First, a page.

From SHTF blog
It’s time to plan your locally adapted, fresh food generating plot for 2012. Yes, your veggie garden. There are probably as many ways to plan a garden as there are people on this earth. I’ll share some of my thoughts, but as always, adapt it to your skills, location, needs, preferences and physical ability.
I plan my garden in close harmony with my food storage. Mostly because there are large parts of my food storage that I try to get cheaply from the garden. So, the garden leans towards things I can process and store in bulk, and things that store well in cold storage. Then I fill in the space that’s left with family favorites that we enjoy fresh as summer meals. I do all this planning on old fashioned paper. I have a journal, it’s nothing fancy, just a hard back, durable notebook with lots of lined paper, and a ribbon through the spine that’s helpful for place marking. Every year the garden plan goes in the same journal. I also have what I call, “As Planted” drawings for most years. If my garden has differences between the plan and what actually is growing in June, I like to capture that information so that there’s less guess work later. I make these plans for the main bed, the side beds, cold frames, community plots, etc. These plans help me get my thoughts organized so I can get the seeds ordered that aren’t in my stash, and get the early spring plantings started in my greenhouse without feeling rushed or frazzled. I sketch out the plot, with the walking paths, and then I sketch in blocks or rows of the crops.
Rotating of crops factors into planning. I garden a small space, so rotation is a little tricky, and doesn’t always happen 100% as recommended. The basic idea is that you do not plant the same family of plants in the same patch of dirt two years in a row. Ideally, you should try to go three years between repeat plantings. In my plot, potatoes and tomatoes are the problem. They are both nightshades, and they both need large chunks of the available plot. This year I know I have a TON of canned tomatoes in storage. We just finished up the last of the 2010 tomatoes, so we haven’t even started eating on the 2011 batch. So, I’m not planting many tomatoes. Probably just one vine of something we like to eat fresh. That gives me the wiggle room I need to rotate some things around and get the nightshades into different parts of the garden than they were in the past 2 years.
Fallowing. If you have raised beds, or multiple gardens, fallowing can be very easy and beneficial. Lay down some cover crop seeds and leave the plot to build up nitrogen and biomass for a year, every 5 years or so. My favored cover crop here in Iowa is Hairy Vetch. It can be sown with the spring melt, and will grow without any help from me, fixing nitrogen, providing flowers for pollinators, keeping moisture in and shading out weeds. Garden planning can help you keep track of which garden/bed got fallowed in which year. When I was designing the beds for the CSA, my 5 year rotation plan had a fallow year built in. In my smaller lawn plot, I find that crop rotation and heavy composting and proper mulching really cut down on the need to fallow. My plantings are also much more diverse than what’s found in a commercial or large scale planting. That diversity works in my favor, with small bits of rotation I can move nitrogen fixers into a spot recently vacated by heavy feeders, and vice versa.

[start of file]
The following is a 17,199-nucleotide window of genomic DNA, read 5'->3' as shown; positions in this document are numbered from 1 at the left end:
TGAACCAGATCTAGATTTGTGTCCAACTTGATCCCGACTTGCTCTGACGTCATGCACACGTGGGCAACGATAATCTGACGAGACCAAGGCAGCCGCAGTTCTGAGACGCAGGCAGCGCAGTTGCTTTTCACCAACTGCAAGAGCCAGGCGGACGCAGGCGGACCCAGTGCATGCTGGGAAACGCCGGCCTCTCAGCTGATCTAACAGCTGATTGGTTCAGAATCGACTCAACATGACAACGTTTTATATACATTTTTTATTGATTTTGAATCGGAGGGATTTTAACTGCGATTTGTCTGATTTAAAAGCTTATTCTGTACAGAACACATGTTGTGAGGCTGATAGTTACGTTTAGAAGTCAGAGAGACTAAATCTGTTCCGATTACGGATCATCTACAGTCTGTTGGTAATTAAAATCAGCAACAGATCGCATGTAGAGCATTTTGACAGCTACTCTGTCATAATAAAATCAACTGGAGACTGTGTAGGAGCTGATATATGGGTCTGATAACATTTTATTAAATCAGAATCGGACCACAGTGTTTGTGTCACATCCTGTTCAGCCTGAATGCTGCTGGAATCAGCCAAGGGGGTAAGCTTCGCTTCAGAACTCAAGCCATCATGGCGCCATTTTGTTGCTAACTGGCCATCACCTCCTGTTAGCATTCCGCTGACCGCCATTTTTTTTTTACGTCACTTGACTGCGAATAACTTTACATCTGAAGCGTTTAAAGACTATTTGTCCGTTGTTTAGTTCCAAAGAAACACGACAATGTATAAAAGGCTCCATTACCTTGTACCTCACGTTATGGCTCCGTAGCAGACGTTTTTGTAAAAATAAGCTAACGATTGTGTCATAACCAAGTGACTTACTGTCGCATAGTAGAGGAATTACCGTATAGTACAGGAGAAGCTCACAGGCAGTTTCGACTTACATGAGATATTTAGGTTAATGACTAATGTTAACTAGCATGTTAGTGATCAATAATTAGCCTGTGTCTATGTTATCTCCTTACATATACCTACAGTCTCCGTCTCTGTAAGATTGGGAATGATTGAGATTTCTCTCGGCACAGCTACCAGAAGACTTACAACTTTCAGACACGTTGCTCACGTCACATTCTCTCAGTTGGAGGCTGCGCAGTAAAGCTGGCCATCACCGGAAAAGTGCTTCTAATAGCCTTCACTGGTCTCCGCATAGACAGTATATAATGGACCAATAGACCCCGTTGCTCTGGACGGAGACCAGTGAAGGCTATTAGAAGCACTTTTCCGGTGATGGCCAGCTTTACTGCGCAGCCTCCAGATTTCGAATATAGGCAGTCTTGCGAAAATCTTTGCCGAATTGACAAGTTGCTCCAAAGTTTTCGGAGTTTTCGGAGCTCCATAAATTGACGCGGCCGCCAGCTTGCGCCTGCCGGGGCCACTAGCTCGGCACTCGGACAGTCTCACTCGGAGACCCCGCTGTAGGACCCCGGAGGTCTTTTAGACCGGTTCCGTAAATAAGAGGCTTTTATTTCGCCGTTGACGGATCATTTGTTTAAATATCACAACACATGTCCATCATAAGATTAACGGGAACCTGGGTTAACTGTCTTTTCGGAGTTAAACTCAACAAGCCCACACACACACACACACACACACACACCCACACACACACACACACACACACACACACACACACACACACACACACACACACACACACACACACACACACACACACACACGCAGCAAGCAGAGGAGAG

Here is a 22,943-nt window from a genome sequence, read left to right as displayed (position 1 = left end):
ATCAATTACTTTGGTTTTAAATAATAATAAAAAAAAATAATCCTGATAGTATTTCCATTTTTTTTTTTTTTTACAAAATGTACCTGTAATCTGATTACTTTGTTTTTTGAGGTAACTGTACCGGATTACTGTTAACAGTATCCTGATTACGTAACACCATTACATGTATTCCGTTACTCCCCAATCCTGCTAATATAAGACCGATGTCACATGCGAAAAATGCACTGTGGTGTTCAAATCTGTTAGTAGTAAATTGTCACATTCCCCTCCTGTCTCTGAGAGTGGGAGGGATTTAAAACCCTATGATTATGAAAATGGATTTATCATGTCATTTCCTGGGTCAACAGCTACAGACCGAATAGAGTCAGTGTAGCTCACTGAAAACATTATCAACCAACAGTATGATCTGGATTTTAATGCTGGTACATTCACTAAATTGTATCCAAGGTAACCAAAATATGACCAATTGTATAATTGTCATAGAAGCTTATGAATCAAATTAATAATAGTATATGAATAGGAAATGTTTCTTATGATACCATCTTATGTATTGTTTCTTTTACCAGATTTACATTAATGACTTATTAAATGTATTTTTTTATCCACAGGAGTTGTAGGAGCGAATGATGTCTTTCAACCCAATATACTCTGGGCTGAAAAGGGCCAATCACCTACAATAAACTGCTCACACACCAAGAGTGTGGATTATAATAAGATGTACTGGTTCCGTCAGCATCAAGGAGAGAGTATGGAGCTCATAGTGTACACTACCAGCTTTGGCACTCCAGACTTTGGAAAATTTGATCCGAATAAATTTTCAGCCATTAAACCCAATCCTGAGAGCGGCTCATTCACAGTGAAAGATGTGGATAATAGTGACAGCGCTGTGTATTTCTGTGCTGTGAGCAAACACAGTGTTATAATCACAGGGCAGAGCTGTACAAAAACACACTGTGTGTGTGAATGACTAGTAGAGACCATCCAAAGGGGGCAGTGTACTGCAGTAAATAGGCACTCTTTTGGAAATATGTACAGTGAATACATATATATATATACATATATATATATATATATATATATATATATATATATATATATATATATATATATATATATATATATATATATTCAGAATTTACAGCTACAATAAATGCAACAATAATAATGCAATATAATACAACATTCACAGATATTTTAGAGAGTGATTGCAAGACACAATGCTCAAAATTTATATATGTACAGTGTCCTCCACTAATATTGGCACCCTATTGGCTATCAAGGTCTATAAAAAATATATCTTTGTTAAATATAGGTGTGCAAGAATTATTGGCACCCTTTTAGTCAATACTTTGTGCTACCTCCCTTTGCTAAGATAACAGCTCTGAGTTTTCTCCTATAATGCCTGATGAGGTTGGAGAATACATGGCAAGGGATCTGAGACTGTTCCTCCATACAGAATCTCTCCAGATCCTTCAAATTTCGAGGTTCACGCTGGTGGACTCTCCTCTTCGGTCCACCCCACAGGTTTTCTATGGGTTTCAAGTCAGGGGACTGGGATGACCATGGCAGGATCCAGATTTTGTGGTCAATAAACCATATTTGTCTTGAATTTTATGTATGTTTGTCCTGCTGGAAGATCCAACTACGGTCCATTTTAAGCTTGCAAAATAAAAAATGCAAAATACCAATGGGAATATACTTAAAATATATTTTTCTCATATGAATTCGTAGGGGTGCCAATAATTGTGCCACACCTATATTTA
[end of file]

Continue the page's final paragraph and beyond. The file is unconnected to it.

What to plant? So, you’ve got all the above factors in mind. What do you plant? To adapt a favorite saying, my advice is to “Grow what you eat, and eat what you grow.” For cold storage crops, my family likes Potatoes, Parnips, Carrots and Sweet Potatoes. I know that turnips grow well here, and will survive the cold for longer than carrots, but unless I’m sneaking them into things, they don’t get eaten. So, this year, I’m replacing my turnip row with the sweet potatoes. They’ll be eaten by more of the family, especially the baby we’re expecting to join us in the spring. He’ll be needing soft foods right around the time that sweets will be harvesting. Bulk crops, I usually have tomatoes on this list, but not this year. This year I’m going with Cucumbers and Summer Squash. By bulk, I am talking about plantings that will yield far more than can be eaten fresh, with the intention of preserving the excess. So, aim for things your family likes canned, fermented or dried. Corn can work, as can beans, and cabbage. I place the cold storage crops and the bulk crops on my garden plan first, because they are the most important to my preps. Then I evaluate the spaces that are left. I tuck in fresh favorites where the conditions/space/neighbors are suitable. I’ll put some greens where I know something else will take over in mid-summer, since the greens will bolt around then anyway. I tuck in some peas where they can fix some nitrogen to a well used corner. Green beans get as large a plot as I can find for them. Herbs get tucked in where lighting and water levels will match up. Prettier plants like kale and cabbages I’ll often put near the sidewalks or in the “flower” beds.
Tailor to your needs. If, like me you have a baby on the way, count on your fingers and guesstimate when the baby food need will start, and have some crops that meet that need. If you know you’ll be gone or super busy for a month, time your plantings and crops so that nothing is maturing that month. If you prefer cold storage to canning, make sure your space allocation of plants reflects that.
Planning now will help you with seed orders, spring planting, summer weeding, and fall harvests. Do you have a favorite planning method?
– Calamity Jane
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